John Bowne House
John Bowne House
John Bowne House in 2018
|Area||9 acres (3.6 ha)|
|Architectural style||Anglo-Dutch Colonial|
|NRHP reference #||77000974|
|Added to NRHP||September 13, 1977|
|Designated NYCL||February 15, 1966|
Built around 1661, it was the location of a Quaker meeting in 1662 that resulted in the arrest of its owner, John Bowne, by Peter Stuyvesant, Dutch Director-General of New Netherland. Bowne successfully appealed his arrest to the Dutch West India Company and established a precedent for religious tolerance and freedom in the colony. His appeal helped to serve as the basis for the later guarantees of freedom of religion, speech and right of assembly in the Constitution.
Many of John Bowne’s descendants engaged in abolitionist anti-slavery activism. For example, John’s great-grandson Robert Bowne was an early founder with Alexander Hamilton and others of the Manumission Society of New York in 1784. Some of its residents such as Mary Bowne Parsons’ son William B. Parsons have also been documented as acting as conductors assisting fugitive slaves on the Underground Railroad prior to the American Civil War.
The home is a wood-frame Anglo-Dutch Colonial saltbox, notable for its steeply pitched roof with three dormers. The house was altered several times over the centuries, and several generations of the Bowne family lived in the house until 1945, when the family deeded the property to the Bowne Historical Society. The Bowne House became a museum in 1947. The exterior has since been renovated.
The building was listed on the National Register of Historic Places in 1977. It is also a New York City designated landmark. Archaeological investigations have been conducted by Dr. James A. Moore of Queens College, City University of New York.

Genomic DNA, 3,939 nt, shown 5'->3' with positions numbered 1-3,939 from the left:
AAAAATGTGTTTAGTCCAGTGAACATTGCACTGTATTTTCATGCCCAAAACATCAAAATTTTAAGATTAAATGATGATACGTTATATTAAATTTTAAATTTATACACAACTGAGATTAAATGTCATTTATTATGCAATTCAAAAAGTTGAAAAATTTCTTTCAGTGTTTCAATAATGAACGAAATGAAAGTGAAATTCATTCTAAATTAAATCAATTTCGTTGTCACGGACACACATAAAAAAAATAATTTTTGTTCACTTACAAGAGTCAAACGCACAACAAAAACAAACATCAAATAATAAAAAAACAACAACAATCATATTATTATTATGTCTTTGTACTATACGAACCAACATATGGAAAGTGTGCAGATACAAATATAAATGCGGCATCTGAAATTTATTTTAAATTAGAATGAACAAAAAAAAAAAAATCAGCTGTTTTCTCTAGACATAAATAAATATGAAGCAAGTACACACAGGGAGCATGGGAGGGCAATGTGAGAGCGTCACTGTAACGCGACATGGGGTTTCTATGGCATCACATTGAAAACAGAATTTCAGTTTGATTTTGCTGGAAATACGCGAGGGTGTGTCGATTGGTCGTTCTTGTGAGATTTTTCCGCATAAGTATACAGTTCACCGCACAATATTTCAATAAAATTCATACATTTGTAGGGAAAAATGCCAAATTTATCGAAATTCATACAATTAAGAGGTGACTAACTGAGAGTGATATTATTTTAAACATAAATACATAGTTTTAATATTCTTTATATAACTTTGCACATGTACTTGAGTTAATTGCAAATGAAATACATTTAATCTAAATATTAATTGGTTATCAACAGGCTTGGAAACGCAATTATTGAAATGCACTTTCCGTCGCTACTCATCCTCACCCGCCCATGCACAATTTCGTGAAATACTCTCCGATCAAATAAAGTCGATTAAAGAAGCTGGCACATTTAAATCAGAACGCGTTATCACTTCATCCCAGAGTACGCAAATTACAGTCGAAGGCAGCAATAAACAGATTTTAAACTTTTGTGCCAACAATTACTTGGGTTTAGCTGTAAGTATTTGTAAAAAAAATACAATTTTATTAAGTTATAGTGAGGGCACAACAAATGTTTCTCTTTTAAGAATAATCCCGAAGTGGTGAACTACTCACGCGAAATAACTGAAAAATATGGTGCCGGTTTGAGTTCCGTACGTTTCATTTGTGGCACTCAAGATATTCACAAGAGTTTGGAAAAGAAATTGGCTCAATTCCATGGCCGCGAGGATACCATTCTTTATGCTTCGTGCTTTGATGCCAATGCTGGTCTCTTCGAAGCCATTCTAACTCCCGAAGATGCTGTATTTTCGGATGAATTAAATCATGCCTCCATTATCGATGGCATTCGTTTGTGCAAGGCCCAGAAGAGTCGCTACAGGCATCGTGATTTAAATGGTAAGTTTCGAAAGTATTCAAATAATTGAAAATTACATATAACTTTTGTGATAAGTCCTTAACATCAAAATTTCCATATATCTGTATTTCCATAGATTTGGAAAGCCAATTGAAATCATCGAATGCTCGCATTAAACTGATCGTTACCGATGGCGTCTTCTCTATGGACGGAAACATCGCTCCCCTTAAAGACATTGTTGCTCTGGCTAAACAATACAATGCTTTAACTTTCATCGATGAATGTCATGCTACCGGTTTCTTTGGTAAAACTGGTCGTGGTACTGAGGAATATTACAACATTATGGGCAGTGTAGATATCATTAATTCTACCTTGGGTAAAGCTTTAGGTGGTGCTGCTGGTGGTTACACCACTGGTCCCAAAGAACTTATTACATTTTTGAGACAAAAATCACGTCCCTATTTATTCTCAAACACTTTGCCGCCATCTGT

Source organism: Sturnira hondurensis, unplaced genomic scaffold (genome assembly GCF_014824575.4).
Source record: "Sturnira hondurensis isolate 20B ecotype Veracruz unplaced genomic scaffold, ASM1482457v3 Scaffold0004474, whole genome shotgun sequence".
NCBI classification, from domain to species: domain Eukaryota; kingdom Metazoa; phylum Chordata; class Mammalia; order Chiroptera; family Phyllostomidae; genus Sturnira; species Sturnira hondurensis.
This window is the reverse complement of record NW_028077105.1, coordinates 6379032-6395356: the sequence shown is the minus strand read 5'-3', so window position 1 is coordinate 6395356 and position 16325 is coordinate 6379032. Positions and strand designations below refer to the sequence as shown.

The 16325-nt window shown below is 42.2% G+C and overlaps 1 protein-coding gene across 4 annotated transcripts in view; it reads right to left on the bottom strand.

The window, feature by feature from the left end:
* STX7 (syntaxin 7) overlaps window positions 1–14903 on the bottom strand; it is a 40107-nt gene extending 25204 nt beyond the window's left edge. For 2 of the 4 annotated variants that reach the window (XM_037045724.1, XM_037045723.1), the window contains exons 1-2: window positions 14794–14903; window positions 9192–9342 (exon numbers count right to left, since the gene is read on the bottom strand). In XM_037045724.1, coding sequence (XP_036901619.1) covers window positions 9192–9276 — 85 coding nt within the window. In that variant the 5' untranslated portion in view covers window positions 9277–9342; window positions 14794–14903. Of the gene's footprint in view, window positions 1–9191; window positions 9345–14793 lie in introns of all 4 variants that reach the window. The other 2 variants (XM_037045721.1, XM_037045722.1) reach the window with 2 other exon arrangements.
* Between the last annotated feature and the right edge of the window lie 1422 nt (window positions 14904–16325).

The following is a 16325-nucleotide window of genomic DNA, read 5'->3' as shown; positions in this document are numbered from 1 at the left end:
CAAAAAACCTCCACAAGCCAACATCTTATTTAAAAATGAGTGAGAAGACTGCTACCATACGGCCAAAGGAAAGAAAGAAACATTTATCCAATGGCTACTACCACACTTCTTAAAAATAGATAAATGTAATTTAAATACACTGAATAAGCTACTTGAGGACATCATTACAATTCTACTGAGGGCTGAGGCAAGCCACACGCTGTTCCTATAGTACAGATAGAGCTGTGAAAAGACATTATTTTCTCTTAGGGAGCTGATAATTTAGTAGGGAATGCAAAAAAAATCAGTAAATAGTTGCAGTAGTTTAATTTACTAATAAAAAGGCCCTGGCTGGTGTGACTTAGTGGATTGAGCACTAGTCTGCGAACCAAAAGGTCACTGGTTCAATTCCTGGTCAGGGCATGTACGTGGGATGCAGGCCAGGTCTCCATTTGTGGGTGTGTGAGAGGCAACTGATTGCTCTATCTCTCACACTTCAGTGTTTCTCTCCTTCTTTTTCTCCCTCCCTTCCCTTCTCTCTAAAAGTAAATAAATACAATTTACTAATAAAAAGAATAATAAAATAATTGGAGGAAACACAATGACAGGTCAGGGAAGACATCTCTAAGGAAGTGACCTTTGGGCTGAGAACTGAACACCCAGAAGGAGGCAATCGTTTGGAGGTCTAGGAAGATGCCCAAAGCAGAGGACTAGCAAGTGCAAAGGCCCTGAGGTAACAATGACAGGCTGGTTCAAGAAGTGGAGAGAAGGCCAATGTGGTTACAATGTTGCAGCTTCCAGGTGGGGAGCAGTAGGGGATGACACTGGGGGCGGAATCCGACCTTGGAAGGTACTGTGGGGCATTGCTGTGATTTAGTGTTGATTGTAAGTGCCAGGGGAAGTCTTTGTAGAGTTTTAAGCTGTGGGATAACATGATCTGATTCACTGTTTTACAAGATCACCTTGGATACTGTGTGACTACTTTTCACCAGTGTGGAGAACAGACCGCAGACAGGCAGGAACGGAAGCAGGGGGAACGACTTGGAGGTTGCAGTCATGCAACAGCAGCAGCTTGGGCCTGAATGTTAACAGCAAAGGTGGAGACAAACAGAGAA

- List of the oldest buildings in New York
- Flushing Remonstrance
- List of New York City Designated Landmarks in Queens
- National Register of Historic Places listings in Queens
- "National Register Information System". National Register of Historic Places. National Park Service. March 13, 2009.
- Glenn, Thomas Allen (1898–1900). Some Colonial Mansions and Those Who Lived in Them. Philadelphia, Pa.: H. T. Coates.
- Haynes, Trebor (c. 1952). Bowne House: A Shrine to Religious Freedom. New York: Flushing Savings Bank.
- Jackson, Kenneth T., ed. (1995), The Encyclopedia of New York City, New Haven: Yale University Press, p. 133, ISBN 0300055366
- Elizabeth K. Ralph (March 1974). "National Register of Historic Places Registration: John Bowne House". New York State Office of Parks, Recreation and Historic Preservation. Archived from the original on 2012-10-18. Retrieved 2011-01-12. See also: "Accompanying six photos". Archived from the original on 2012-10-18.
- Moore, James A. (2004). Putting People in the House: Bowne House Archaeology, 1997–2000. New Perspectives on the Bowne House: Archaeology and Architecture. Queensborough Public Library, Flushing Branch.
- Media related to John Bowne House at Wikimedia Commons
- Official website
- Historic American Buildings Survey (HABS) No. NY-523, "Bowne House, 37-01 Bowne Street, Flushing, Queens County, NY", 33 photos, 18 measured drawings, supplemental material